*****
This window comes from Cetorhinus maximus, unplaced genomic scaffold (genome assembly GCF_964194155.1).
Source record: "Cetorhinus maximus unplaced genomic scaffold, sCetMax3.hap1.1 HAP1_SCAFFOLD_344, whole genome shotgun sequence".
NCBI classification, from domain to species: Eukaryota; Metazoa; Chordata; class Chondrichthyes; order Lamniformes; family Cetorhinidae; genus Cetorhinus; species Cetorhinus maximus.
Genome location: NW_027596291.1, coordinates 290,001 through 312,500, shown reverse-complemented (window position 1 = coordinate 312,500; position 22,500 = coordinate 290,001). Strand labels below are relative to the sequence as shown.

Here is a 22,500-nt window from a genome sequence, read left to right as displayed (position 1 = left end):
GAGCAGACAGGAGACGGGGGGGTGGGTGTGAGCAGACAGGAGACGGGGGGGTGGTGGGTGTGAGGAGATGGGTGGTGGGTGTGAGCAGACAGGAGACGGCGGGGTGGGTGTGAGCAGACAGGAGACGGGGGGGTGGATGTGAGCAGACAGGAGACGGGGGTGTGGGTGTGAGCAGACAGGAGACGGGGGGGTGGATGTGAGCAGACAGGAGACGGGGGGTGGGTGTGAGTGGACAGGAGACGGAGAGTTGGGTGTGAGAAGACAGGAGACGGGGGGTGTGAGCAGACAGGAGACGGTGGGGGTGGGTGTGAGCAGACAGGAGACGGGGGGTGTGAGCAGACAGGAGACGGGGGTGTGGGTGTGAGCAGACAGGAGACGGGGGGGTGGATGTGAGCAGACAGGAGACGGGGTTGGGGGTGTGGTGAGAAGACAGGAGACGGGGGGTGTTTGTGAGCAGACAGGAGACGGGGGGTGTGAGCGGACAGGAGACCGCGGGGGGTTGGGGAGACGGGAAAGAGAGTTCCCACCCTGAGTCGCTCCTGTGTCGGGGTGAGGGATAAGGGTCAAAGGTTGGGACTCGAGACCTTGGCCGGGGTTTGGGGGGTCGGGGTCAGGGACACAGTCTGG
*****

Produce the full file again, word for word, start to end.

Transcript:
This window comes from Cetorhinus maximus, unplaced genomic scaffold (genome assembly GCF_964194155.1).
Source record: "Cetorhinus maximus unplaced genomic scaffold, sCetMax3.hap1.1 HAP1_SCAFFOLD_344, whole genome shotgun sequence".
NCBI classification, from domain to species: Eukaryota; Metazoa; Chordata; class Chondrichthyes; order Lamniformes; family Cetorhinidae; genus Cetorhinus; species Cetorhinus maximus.
Genome location: NW_027596291.1, coordinates 290,001 through 312,500, shown reverse-complemented (window position 1 = coordinate 312,500; position 22,500 = coordinate 290,001). Strand labels below are relative to the sequence as shown.

Here is a 22,500-nt window from a genome sequence, read left to right as displayed (position 1 = left end):
GAGCAGACAGGAGACGGGGGGGTGGGTGTGAGCAGACAGGAGACGGGGGGGTGGTGGGTGTGAGGAGATGGGTGGTGGGTGTGAGCAGACAGGAGACGGCGGGGTGGGTGTGAGCAGACAGGAGACGGGGGGGTGGATGTGAGCAGACAGGAGACGGGGGTGTGGGTGTGAGCAGACAGGAGACGGGGGGGTGGATGTGAGCAGACAGGAGACGGGGGGTGGGTGTGAGTGGACAGGAGACGGAGAGTTGGGTGTGAGAAGACAGGAGACGGGGGGTGTGAGCAGACAGGAGACGGTGGGGGTGGGTGTGAGCAGACAGGAGACGGGGGGTGTGAGCAGACAGGAGACGGGGGTGTGGGTGTGAGCAGACAGGAGACGGGGGGGTGGATGTGAGCAGACAGGAGACGGGGTTGGGGGTGTGGTGAGAAGACAGGAGACGGGGGGTGTTTGTGAGCAGACAGGAGACGGGGGGTGTGAGCGGACAGGAGACCGCGGGGGGTTGGGGAGACGGGAAAGAGAGTTCCCACCCTGAGTCGCTCCTGTGTCGGGGTGAGGGATAAGGGTCAAAGGTTGGGACTCGAGACCTTGGCCGGGGTTTGGGGGGTCGGGGTCAGGGACACAGTCTGG